From here, the methodology attempts to weave a ‘middle way’ between macro- and micro-level approaches to inquiry. The macro-level histories, theorizing and reflection found in the rich material archives offered by both entities will be combined with ground-level, personal perspectives of individuals. This entails the use of archival materials (zines, newspaper articles, movement histories, meeting transcripts) as well as in-depth interviews, surveying and analyses of cultural narratives found in music and film. The sources for these materials are already well known to me and I aim to expand upon this initial base, reaching beyond the US and Western Europe, into Latin America and Southeast Asia. Though I already have a number of contacts for access to these sources in these locations, further communication and travel will be needed to expand this base. Fortunately, the preliminary research on network ties in both spheres has already revealed a number of institutions and mechanisms through which this research can be expanded into these non-Western locations, saving a considerable amount of preparatory time (e.g. online message boards, zines, touring bands, activist summits, etc.).
In the following stage, the data and observations will be collected, transcribed and organized. The goal at this stage is to develop a sort of temporal and geographical map of the evolution of both entities, following the spread of ideas and resources in both. This will enable comparisons between different geographical and temporal contexts.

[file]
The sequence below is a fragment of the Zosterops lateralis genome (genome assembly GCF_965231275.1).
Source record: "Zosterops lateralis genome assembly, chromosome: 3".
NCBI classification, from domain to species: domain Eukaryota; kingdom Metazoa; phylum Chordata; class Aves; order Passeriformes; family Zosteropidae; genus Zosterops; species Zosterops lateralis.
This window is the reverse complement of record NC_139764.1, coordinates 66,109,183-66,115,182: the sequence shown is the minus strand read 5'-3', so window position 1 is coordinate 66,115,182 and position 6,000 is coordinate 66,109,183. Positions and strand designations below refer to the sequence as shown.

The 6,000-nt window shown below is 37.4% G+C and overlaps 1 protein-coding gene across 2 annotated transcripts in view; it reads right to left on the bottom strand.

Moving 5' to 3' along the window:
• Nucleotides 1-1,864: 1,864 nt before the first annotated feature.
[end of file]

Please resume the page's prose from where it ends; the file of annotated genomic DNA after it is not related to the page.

Through these comparisons, I aim to uncover those elements of the relationship between Punks and the MM canopy that are decisive in terms of the growth, decline, form and ideology of each social sphere. By comparing the presence, relative size and ‘significance,’ form, and ideological character of these spheres within and across locales, I hope to get at the subtleties of their interrelationship. Though it is difficult at this point to make conjectures regarding what direction this stage of analysis may take because it will be largely dictated by the observational results, as an example, it reveal the role persistent DIY/Punk institutions play in shaping movements’ form and ideology (e.g. anarchist and decentralized vs. liberal and NGO-based); or, it may be quite the opposite, where the persistence of activism of any stripe fuels the growth of DIY/Punk. Regardless, the goal remains the same: to uncover the nature of the relationship between the DIY/Punk tree and the MM canopy ecosystem.
SECTION TWO: ALTERNATIVE APPROACHES